"Unto" vs. "to"

OK, hep me out here: I’ve never understood the fine distinction between “unto” and “to.” The KJV Bible is just chockablock with “unto’s”. Back in them days people did all sorts of things “unto” something else. In most cases, a simple “to” would suffice in today’s lexicon. But that word was available back then, so apparently there’s a fine distinction. And hardly anyone does anything “unto” anyone or thing nowadays.

For reference:
Just in the first three chapters of “Genesis,” there are over a dozen “unto’s”.

In “Moby Dick,” two. Guess what? Both of them are Biblical quotes.

Two distinction come (un)to mind immediately: You wouldn’t use “unto” in a geographic sense, as in “I’m going unto London.” Also, “unto” can (archaically) also mean “until,” as in “‘unto’ death do us part.”

Counterexample: “unto the ends of the earth.”

Genesis 10:19
And the border of the Canaanites was from Sidon, as thou comest to Gerar, unto Gaza; as thou goest, unto Sodom, and Gomorrah, and Admah, and Zeboim, even unto Lasha.

Ok, I stand corrected; I’m about as far as possible from being a Bible scholar. But was this a common non-Bible usage at the time of this translation?

Actually, the examples quoted by panache and KTK are a little bit different from your “I’m going unto London” example.

In both those examples, “unto” doesn’t really signify “to” in the sense of going “to” a destination, but rather “up to” or “as far as”.

Isn’t “unto” literally “up to,” with the /p/ assimilated to the following nasal consonant? (Checks dictionary.) No: Online Etymology Dictionary says it’s the same distinction as between “until” and “till,” which is, no distinction in meaning.

You’ve already repealed this, but… what nasal consonant follows /p/ in “up to”?

According to Webster’s, the un- prefix is inferred to have meant “as far as”, which agrees with some of the distinctions upthread. Another distinction would be that it is not used to form infinitives.

What I really want to point out is that the King James Version was written to be read aloud. Even today it is praised for the beauty of its language. The translators preferred a poetic, elevated sound, and tended to choose older words. (Note the usage of the word thereof instead of the posessive pronoun its.) Unto fits all of these criteria: it fits very nicely into an iambic pattern, seems more elevated (today, even pretentious) than the lowly to, and has existed since Old English (according to Webster’s, again).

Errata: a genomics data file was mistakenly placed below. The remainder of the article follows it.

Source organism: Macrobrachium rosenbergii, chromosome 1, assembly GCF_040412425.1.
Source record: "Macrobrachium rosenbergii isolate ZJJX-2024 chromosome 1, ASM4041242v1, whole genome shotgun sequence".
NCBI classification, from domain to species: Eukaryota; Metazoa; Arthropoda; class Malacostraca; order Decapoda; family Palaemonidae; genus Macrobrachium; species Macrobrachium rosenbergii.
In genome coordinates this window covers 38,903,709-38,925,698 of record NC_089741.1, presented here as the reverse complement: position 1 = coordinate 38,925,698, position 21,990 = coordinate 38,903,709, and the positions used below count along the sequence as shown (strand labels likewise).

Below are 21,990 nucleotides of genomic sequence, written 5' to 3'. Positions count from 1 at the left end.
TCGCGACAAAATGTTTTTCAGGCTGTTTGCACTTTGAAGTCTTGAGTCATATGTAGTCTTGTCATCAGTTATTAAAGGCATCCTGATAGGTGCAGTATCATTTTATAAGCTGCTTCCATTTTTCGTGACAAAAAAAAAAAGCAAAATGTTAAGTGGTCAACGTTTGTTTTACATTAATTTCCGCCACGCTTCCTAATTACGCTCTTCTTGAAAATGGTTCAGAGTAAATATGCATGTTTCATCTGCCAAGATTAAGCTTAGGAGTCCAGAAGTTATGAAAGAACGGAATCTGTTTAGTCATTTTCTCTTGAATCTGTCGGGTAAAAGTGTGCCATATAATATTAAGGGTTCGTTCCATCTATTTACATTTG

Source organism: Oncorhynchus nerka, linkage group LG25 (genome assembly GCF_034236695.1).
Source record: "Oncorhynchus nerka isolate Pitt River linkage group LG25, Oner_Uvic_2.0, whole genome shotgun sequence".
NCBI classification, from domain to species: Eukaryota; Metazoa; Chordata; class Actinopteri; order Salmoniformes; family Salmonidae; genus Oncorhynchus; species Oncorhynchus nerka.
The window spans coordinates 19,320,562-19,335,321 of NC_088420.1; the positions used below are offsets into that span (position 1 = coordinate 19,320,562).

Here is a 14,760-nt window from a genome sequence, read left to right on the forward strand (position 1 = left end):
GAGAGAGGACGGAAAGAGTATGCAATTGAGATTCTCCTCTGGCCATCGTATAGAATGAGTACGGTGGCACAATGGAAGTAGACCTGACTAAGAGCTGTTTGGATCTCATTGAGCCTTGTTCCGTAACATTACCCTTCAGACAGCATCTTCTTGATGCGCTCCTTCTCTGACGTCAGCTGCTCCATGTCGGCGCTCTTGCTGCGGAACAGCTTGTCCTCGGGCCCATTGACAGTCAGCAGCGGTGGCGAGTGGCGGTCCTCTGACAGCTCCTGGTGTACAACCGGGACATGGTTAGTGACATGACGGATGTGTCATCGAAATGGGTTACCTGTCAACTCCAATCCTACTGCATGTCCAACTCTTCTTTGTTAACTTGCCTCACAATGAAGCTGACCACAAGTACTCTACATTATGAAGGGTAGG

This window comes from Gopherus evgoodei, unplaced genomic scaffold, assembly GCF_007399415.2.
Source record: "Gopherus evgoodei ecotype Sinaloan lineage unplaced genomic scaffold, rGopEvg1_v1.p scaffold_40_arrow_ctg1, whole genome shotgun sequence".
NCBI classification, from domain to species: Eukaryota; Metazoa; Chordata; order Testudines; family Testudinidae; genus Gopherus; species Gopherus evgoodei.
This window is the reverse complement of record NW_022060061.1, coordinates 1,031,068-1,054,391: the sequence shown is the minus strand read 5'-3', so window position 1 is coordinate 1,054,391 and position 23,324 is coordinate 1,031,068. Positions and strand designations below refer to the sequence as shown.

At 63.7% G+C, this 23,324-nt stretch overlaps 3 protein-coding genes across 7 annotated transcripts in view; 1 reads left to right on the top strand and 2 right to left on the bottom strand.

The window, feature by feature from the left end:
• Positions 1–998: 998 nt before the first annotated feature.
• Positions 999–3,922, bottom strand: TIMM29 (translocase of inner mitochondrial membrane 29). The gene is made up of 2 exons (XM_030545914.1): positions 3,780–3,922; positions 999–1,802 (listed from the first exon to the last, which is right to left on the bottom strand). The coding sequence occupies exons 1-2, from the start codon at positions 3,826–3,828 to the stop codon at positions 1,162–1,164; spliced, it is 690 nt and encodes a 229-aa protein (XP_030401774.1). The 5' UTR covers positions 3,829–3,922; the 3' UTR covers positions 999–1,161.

It doesn’t. The idea was that the p was converted to an n. It would be similar to how adding the prefix in- to polite becomes impolite.

Webster’s Encyclopedic Unabridged Dictionary, Gramercy Books, 1983:

Archaic. 1. to (in its various uses, except as the accompaniment of the infinitive). 2. until; till [ME; modeled on until]

Webster’s Ninth New Collegiate Dictionary, Merriam-Webster, 1986:

1: TO 2 --used as a function word to indicate reference or concern (they became a world ~ themselves --A.T. Fleming)

D’oh! Dental, not nasal. Sorry. And “assimilated” is the wrong word, anyway. Since it’s wrong, there’s no point in deconstructing whatever bizarre non-linguistics my brain was trying to create.

Which is a place assimilation because the ‘p’ in polite was bilabial. In the case of ‘up to’ I don’t see how this works, the ‘t’ in to is alveolar and and the ‘n’ is also alveolar so there’s no assimilation.

BTW there is no one “Webster’s.” It’s not a publisher or an author, it’s the royalty-free use of Daniel Webster’s name by anyone who wishes to do so.

Maybe he borrowed a copy from Emmanuel Lewis.

I was thinking that the (apparently false) hypothesis was that the bilabial ‘p’ from “up to” was assimilated into the alveolar ‘t’. I know I lift my tongue inside my mouth while I pronounce the ‘p’. If I am “lazy”, and don’t close my mouth all the way, and let my voice carry a bit past the schwa (‘u’), I wind up with something that sounds similar to ‘unto’.

Ah. Sorry. I’ve heard people say that before, so I thought it was correct. I was referring to the 1913 edition of Webster’s Revised Unabridged Dictionary. I have a hard copy, but it’s not in the best of shape, so I used the online version.

I don’t Noah 'bout that.

Just some more food for thought

In the first part of Psalms 5:3, David says, “My voice shalt thou hear in the morning, O Lord; in the morning will I direct my prayer unto thee”

In Isaiah 66:1 we see that God is above man.

Thus saith the Lord,

“The heaven is my throne, and the earth is my footstool”

David, in the Psalm, is saying he will direct his prayer ‘unto’ God. The end of verse 3 clarifies this by saying, “and will look up.”

However, when God is questioning Cain after he slew Abel, his brother, “…the Lord said unto Cain, Where is Abel thy brother?”.

Any thoughts?

This looks a lot like the use/utilize question. I say take them both out back and shoot them.